What did Col. Kennedy use? They had water sources, but here is an example of a "natural" way to help clean your water. But, it also needs pre-planning to have the items you might need like charcoal, sand, etc.  This is something you would use in the event that all other sources had dried up! :)

 Image result for free images of charcoal water filters      Image result for free images of charcoal water filters

Thursday, September 17, 2015


Mindy’s been talking about water and water got me to thinking about carrying water and carrying water has me thinking of buckets, and what if water didn’t flow out of my faucet or into my tub with a twist of a handle, and I had to carry it from here to there; how would I do it?


Or build a Roman aqueduct.

But buckets seem a more reasonable solution.

One of the truly delightful consequences of writing a novel like Beyond the Strandline is the opportunity to play the “what if” game. It’s eye opening.

What if the water stopped? Tess Lane and her sisters carry water from their deep water well in buckets, catch water in rain barrels, and are constantly boiling water to keep it and their surroundings clean. Water from a safe well would be safe as long as the containers used to transport it were clean.  

Three days without water and it’s a done deal and not just any water, clean water, water that would need to be boiled to be drinkable if it were from an open water source: creek, pond, river, lake. According to, open waterways contain: “The hardy giardia and other disease-causing bacteria, known generally as coliform bacteria, can survive outside the body for months, spreading water-borne disease from animals or humans. Several common culprits cause symptoms that may range from mild indigestion to diarrhea, dehydration and death.”

Yucky. And that's an official prepping term.
The closest place I can think of to get water in an emergency would be the swampy area at the back of our property. A little digging and we would have a mucky pond, but that’s not next to my kitchen sink. Believe me. I’d need a bucket and not just any bucket but a bucket that could be kept clean, really clean: germ resistant, heat resistant, drop-on-the-ground resistant.

Plastic. Galvanized. Ancient. Battered. I took a good look at the buckets we use around the farm and realized that I wouldn’t trust them to put mud in, let alone my water.

Plastic buckets are inexpensive, but they don’t hold up. They crack and aren’t very sturdy.

And galvanized buckets corrode, good for feed, seed, and eggs. I’m not sure a corroded bucket would be my first pick for carrying my family’s water.

I’m thinking that a seamless, stainless steel bucket would be best, the kind of buckets recommended for milk, the kind you could sterilize, food grade. Milk buckets are made without seams so that there’s no place for the germs to grow. They’re designed to stand up to heat. Could I boil the water in the bucket? 

It’s settled. I’m going to do some more research and find out more about buckets.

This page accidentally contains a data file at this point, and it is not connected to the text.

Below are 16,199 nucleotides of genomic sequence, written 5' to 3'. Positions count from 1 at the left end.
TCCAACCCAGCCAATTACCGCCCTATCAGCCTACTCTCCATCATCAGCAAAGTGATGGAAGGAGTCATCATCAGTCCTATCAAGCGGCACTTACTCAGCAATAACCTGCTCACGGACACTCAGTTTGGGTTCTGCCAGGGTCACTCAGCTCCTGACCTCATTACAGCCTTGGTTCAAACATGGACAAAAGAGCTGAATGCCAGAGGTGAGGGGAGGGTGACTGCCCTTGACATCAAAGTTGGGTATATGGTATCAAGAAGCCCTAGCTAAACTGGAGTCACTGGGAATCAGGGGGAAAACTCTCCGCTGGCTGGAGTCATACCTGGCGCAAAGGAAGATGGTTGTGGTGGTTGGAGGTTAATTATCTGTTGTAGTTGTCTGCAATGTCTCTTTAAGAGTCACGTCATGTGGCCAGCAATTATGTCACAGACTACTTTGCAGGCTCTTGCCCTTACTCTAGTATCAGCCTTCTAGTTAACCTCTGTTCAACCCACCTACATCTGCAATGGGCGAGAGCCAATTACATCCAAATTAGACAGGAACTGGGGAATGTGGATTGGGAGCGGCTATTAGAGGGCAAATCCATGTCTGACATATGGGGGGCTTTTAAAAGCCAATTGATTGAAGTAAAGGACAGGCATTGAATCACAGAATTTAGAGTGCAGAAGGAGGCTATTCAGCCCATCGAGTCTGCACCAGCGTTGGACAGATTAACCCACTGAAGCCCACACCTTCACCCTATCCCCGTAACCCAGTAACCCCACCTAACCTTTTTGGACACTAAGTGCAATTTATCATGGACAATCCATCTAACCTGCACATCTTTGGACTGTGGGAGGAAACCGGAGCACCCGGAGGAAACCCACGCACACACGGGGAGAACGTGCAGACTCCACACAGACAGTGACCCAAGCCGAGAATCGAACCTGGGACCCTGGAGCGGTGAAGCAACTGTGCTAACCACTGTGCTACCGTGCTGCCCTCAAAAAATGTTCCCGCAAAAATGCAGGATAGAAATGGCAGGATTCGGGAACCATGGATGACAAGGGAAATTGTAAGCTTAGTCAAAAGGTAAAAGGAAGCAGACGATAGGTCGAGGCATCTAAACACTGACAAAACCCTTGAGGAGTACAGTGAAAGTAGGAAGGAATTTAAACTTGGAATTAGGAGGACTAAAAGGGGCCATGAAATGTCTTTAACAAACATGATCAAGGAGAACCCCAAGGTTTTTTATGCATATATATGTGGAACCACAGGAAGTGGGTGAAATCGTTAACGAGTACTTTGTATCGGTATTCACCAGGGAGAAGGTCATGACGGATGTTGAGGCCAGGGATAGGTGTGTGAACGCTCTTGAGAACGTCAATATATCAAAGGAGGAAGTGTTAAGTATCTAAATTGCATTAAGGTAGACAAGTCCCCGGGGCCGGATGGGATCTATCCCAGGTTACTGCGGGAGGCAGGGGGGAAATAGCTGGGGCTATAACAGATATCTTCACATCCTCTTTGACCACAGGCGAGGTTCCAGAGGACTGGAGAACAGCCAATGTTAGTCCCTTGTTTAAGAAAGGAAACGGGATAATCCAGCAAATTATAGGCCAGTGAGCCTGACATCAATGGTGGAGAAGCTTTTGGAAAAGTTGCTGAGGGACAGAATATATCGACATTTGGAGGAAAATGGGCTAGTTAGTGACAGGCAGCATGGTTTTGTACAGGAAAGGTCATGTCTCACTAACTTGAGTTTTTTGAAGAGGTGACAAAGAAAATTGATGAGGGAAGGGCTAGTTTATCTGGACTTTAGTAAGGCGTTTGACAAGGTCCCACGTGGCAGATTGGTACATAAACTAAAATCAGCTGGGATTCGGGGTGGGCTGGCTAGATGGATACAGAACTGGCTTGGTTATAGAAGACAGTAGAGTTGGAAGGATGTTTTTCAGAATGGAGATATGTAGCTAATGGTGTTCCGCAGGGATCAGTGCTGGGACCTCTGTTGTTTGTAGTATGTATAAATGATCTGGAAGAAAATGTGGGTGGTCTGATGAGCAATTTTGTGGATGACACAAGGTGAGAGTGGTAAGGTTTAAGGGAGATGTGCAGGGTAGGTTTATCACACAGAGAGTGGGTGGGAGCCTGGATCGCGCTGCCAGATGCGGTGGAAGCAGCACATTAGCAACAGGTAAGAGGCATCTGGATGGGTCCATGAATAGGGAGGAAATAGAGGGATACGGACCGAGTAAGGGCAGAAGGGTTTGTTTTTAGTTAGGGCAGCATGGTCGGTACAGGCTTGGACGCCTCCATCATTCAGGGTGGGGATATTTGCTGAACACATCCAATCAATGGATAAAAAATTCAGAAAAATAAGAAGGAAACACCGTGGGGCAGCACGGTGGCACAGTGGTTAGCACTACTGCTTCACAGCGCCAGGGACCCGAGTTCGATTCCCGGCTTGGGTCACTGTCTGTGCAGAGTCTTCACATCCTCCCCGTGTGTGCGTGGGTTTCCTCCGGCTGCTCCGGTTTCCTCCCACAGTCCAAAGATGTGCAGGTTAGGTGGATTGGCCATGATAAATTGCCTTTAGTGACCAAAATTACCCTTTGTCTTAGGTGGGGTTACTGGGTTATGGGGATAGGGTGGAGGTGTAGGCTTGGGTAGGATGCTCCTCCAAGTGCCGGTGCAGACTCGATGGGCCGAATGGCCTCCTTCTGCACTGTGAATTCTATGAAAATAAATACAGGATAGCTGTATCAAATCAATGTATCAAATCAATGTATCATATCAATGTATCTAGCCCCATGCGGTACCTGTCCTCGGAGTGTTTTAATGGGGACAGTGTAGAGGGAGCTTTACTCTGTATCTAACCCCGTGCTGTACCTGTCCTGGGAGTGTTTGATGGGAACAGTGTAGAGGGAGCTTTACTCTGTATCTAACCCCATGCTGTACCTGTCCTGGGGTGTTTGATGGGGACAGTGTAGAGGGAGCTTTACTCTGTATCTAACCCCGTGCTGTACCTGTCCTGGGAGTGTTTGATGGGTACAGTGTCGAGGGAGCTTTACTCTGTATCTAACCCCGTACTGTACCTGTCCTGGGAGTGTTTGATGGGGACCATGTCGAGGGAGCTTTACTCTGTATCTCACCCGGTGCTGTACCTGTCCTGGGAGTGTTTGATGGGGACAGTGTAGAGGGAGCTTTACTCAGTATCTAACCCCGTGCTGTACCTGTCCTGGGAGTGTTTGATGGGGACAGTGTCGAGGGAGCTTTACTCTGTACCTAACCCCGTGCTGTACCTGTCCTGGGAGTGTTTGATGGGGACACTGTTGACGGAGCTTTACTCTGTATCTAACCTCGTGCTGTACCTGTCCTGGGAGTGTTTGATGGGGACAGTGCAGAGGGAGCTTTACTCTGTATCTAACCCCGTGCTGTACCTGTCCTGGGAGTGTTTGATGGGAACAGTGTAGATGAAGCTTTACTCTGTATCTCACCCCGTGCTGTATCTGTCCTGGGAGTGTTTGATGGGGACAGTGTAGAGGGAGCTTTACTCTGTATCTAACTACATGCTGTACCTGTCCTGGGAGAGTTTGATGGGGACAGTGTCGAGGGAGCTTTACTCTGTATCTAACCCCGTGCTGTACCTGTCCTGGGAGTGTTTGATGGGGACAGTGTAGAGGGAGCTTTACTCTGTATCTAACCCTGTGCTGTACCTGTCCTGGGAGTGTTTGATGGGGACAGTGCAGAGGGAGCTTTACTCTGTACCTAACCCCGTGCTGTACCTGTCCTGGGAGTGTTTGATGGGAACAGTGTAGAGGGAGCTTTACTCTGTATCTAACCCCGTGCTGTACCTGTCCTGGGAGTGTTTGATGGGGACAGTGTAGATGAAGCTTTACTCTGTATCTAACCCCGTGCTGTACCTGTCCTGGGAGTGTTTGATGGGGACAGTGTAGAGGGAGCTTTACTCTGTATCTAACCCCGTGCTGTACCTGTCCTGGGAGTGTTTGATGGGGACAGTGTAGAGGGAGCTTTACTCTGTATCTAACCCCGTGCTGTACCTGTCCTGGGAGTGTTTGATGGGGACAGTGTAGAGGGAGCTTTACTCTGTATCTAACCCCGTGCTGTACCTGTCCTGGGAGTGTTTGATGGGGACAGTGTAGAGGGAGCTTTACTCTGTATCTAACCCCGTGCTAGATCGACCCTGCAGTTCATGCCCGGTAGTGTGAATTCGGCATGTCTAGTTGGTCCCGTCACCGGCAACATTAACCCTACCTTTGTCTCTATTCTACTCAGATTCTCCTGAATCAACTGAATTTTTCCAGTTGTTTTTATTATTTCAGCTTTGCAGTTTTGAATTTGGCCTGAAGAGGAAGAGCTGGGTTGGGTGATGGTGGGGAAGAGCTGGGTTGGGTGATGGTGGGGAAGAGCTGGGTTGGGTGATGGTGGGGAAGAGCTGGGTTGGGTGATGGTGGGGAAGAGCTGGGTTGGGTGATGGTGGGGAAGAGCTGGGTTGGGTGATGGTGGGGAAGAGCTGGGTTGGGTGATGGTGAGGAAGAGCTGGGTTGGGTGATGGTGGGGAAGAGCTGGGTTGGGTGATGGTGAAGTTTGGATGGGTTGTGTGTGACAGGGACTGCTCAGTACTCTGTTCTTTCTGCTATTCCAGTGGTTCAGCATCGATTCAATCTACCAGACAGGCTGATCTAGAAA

It’s what happens when you write books; you start to think about things you might not have thought about before. Like buckets. How handy they can be. How much you’d miss them if you didn’t have one when you needed it.

And if you did have a big enough bucket to drag water back to the house then what would you boil the water in? Tea kettles. Too small. Wash tubs. Too big. Cast iron . . . hmmmm . . .  

And so it goes. Before you know it, you have a novel . . . or some new buckets.

Linda (Bucket Brigade) Zern

Monday, September 14, 2015

....another kind of help from your friends....

From the beginning people have asked the question, "How did Col. Kennedy know to get prepared and how did he do it"?

Image result for preparedness quotes

This past weekend in my end of the woods (central NC) there was an "Emergency Prep/Food Storage Fair"...and, the sign said ALL WELCOME! I grabbed another like minded friend and off we went. It was AWESOME...especially if you were just getting into being prepared. Here are some of the booths they had: Gardening (with free seeds!), How to build a 3 month supply, Canning and Dehydrating (with totally tasty samples of jerky from chicken, beef, pork, turkey, and deer), Beekeeping, 72 hr. kits for men, women, children and the elderly, Fire building, Ham Radio, with several others and the most wonderful display of a Food Storage Pantry! Another great thing was they had classes to give a bit more instruction from the displays they had on their tables. One really helpful thing they did was to have a table with food samples from your Pantry....the tricky stuff (oats, wheat, rice, etc.)! Like, what do you do with Wheat Berries? I don't like "mushy" foods like oatmeal and cooked wheat berry cereal, which makes my wheat limited in how I can use it! They cooked a Wheat Pudding....sounds icky, doesn't it?? It was AWESOME! I'm pickier than most kids and I really liked it. Not too sweet, not too mushy....just right. That one new tip for me was worth the hour drive!